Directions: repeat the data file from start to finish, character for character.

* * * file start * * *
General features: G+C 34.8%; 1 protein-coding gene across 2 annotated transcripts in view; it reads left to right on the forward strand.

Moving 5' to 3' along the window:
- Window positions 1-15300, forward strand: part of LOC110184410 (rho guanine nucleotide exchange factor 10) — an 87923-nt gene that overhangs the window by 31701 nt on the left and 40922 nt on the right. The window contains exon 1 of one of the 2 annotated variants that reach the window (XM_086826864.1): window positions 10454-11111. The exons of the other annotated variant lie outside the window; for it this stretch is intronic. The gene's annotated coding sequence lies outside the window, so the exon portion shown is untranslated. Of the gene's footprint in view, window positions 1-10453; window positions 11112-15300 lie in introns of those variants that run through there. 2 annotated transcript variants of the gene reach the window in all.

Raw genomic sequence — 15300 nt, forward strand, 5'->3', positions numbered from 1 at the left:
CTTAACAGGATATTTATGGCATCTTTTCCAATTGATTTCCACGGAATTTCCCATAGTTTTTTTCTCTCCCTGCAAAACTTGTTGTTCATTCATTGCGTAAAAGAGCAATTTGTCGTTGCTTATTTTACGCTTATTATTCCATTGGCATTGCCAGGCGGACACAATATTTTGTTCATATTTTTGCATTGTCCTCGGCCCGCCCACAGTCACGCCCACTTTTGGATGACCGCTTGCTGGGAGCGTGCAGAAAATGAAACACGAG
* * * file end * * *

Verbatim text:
General features: G+C 34.8%; 1 protein-coding gene across 2 annotated transcripts in view; it reads left to right on the forward strand.

Moving 5' to 3' along the window:
- Window positions 1-15300, forward strand: part of LOC110184410 (rho guanine nucleotide exchange factor 10) — an 87923-nt gene that overhangs the window by 31701 nt on the left and 40922 nt on the right. The window contains exon 1 of one of the 2 annotated variants that reach the window (XM_086826864.1): window positions 10454-11111. The exons of the other annotated variant lie outside the window; for it this stretch is intronic. The gene's annotated coding sequence lies outside the window, so the exon portion shown is untranslated. Of the gene's footprint in view, window positions 1-10453; window positions 11112-15300 lie in introns of those variants that run through there. 2 annotated transcript variants of the gene reach the window in all.

Raw genomic sequence — 15300 nt, forward strand, 5'->3', positions numbered from 1 at the left:
CTTAACAGGATATTTATGGCATCTTTTCCAATTGATTTCCACGGAATTTCCCATAGTTTTTTTCTCTCCCTGCAAAACTTGTTGTTCATTCATTGCGTAAAAGAGCAATTTGTCGTTGCTTATTTTACGCTTATTATTCCATTGGCATTGCCAGGCGGACACAATATTTTGTTCATATTTTTGCATTGTCCTCGGCCCGCCCACAGTCACGCCCACTTTTGGATGACCGCTTGCTGGGAGCGTGCAGAAAATGAAACACGAG